1. This image - in all resolutions - is protected by copyright. I'm fine with personal uses of them (including use as desktop backgrounds or screensavers on your own computer), but unauthorized commercial use of the image is prohibited by law. Thanks in advance for respecting my copyright!

2. Like all wildlife images on this website, the subject(s) is/are fully wild and completely unconstrained. Besides the potential impact of my/our presence, nothing has been done to intentionally alter or affect the ongoing behavior of the subject and, of course, there has been no use of any form of bait or other form of wildlife attractants (including vocalizations).

3. This image was captured during my autumn "Into the Great Bear Rainforest" photo tour in October of 2015. Each year I offer trips into two different parts of the Great Bear Rainforest as well as one to photograph marine mammals and oceanscapes near the northern tip of Vancouver Island. And, in selected years, I also offer photo tours to locations to capture other highly sought-after subjects, such as various boreal owl species and wildlife of Canada's Arctic. Details about these trips can be found on the Photo Tours page of this website.

Behind the Camera

The Great Bear Hangout. Great Bear Rainforest (central BC coast), BC, Canada. October 11, 2015.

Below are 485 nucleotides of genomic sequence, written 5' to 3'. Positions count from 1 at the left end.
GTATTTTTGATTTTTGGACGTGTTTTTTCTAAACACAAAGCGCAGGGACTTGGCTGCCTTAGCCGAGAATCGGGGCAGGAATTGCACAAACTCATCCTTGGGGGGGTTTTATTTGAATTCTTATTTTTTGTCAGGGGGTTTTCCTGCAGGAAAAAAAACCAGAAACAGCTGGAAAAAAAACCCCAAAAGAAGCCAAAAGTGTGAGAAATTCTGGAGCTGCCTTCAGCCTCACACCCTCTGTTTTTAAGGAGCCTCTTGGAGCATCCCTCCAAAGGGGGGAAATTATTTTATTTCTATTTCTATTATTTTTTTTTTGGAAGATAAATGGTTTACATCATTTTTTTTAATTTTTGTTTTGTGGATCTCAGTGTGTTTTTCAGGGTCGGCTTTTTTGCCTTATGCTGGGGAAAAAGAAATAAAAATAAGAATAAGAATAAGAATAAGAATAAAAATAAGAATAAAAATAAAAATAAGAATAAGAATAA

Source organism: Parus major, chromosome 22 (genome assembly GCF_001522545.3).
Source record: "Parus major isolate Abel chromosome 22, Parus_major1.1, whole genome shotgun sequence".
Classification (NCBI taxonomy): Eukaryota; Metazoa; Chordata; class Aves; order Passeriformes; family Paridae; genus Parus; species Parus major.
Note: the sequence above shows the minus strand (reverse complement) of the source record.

Digital Capture; Compressed RAW (NEF) 14-bit format; ISO 5000.

Nikon D4s paired with Sigma Sport 150-600mm zoom at 240mm. Hand-held from floating Zodiac inflatable boat; optical stabilization on and in OS1 mode.

1/200s @ f6.3; -0.67 stop compensation from "recommended" matrix-metered exposure setting.

At the Computer

The Great Bear Hangout. Great Bear Rainforest (central BC coast), BC, Canada. October 11, 2015.

RAW Conversion to 16-bit TIFF using Phase One's Capture One Pro 8. Three raw variants (different versions of a single raw capture) processed, with the variants differing in exposure (0.8 stop total difference between the variants) and in noise reduction settings. Other adjustments made during raw conversion included selective colour adjustments (hue rotations to the greens and magentas using the Colour Editor) and slight tweaks to clarity.

Further digital corrections on resulting 16-bit TIFF files using Adobe's Photoshop CC 2015 and Light Crafts Lightzone. Photoshop adjustments included compositing (blending) of the three output files from the raw converter, minor selective colour saturation and desaturation, selective contrast adjustment via selective curves adjustment, and selective sharpening for web output. Final tone-tweaking performed using LightZone's "tonemapper" tool.


The Great Bear Hangout. Great Bear Rainforest (central BC coast), BC, Canada. October 11, 2015.

Ten percent of the revenue generated by this image will be donated to Raincoast*.

Species Status in Canada**: Special Concern (May 2002).